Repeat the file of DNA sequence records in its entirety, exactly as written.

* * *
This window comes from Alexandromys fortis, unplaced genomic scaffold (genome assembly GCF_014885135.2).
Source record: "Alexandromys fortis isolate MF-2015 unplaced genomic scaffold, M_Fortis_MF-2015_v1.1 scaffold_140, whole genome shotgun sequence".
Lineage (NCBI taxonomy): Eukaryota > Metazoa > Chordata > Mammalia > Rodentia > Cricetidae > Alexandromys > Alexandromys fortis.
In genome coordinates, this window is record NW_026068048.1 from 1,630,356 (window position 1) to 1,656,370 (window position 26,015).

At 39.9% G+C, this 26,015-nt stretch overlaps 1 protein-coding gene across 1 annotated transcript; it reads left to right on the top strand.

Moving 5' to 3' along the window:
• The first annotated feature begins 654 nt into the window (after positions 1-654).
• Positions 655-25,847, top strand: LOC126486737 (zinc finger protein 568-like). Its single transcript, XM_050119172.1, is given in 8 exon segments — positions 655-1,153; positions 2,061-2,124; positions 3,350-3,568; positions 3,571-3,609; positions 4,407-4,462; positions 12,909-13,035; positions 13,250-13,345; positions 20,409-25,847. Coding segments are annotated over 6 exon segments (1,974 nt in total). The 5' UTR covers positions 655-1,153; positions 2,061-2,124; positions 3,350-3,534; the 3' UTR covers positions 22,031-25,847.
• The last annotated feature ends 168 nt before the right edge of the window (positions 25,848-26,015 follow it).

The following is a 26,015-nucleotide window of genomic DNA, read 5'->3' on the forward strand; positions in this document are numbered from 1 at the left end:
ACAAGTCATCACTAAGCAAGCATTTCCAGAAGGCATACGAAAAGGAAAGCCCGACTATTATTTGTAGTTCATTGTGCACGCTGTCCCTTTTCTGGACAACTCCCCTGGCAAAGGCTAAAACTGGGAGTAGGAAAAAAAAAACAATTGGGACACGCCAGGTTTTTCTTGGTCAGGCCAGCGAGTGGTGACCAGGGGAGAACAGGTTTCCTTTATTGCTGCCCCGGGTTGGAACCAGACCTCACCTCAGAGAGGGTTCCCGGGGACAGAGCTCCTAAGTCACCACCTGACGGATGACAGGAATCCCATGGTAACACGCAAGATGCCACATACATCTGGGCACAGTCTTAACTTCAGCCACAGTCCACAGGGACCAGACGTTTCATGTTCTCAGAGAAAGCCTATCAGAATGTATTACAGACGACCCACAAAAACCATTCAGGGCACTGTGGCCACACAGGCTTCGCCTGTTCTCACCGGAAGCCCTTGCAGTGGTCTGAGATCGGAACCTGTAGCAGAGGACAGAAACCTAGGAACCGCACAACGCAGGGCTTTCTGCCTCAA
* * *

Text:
This window comes from Alexandromys fortis, unplaced genomic scaffold (genome assembly GCF_014885135.2).
Source record: "Alexandromys fortis isolate MF-2015 unplaced genomic scaffold, M_Fortis_MF-2015_v1.1 scaffold_140, whole genome shotgun sequence".
Lineage (NCBI taxonomy): Eukaryota > Metazoa > Chordata > Mammalia > Rodentia > Cricetidae > Alexandromys > Alexandromys fortis.
In genome coordinates, this window is record NW_026068048.1 from 1,630,356 (window position 1) to 1,656,370 (window position 26,015).

At 39.9% G+C, this 26,015-nt stretch overlaps 1 protein-coding gene across 1 annotated transcript; it reads left to right on the top strand.

Moving 5' to 3' along the window:
• The first annotated feature begins 654 nt into the window (after positions 1-654).
• Positions 655-25,847, top strand: LOC126486737 (zinc finger protein 568-like). Its single transcript, XM_050119172.1, is given in 8 exon segments — positions 655-1,153; positions 2,061-2,124; positions 3,350-3,568; positions 3,571-3,609; positions 4,407-4,462; positions 12,909-13,035; positions 13,250-13,345; positions 20,409-25,847. Coding segments are annotated over 6 exon segments (1,974 nt in total). The 5' UTR covers positions 655-1,153; positions 2,061-2,124; positions 3,350-3,534; the 3' UTR covers positions 22,031-25,847.
• The last annotated feature ends 168 nt before the right edge of the window (positions 25,848-26,015 follow it).

The following is a 26,015-nucleotide window of genomic DNA, read 5'->3' on the forward strand; positions in this document are numbered from 1 at the left end:
ACAAGTCATCACTAAGCAAGCATTTCCAGAAGGCATACGAAAAGGAAAGCCCGACTATTATTTGTAGTTCATTGTGCACGCTGTCCCTTTTCTGGACAACTCCCCTGGCAAAGGCTAAAACTGGGAGTAGGAAAAAAAAAACAATTGGGACACGCCAGGTTTTTCTTGGTCAGGCCAGCGAGTGGTGACCAGGGGAGAACAGGTTTCCTTTATTGCTGCCCCGGGTTGGAACCAGACCTCACCTCAGAGAGGGTTCCCGGGGACAGAGCTCCTAAGTCACCACCTGACGGATGACAGGAATCCCATGGTAACACGCAAGATGCCACATACATCTGGGCACAGTCTTAACTTCAGCCACAGTCCACAGGGACCAGACGTTTCATGTTCTCAGAGAAAGCCTATCAGAATGTATTACAGACGACCCACAAAAACCATTCAGGGCACTGTGGCCACACAGGCTTCGCCTGTTCTCACCGGAAGCCCTTGCAGTGGTCTGAGATCGGAACCTGTAGCAGAGGACAGAAACCTAGGAACCGCACAACGCAGGGCTTTCTGCCTCAA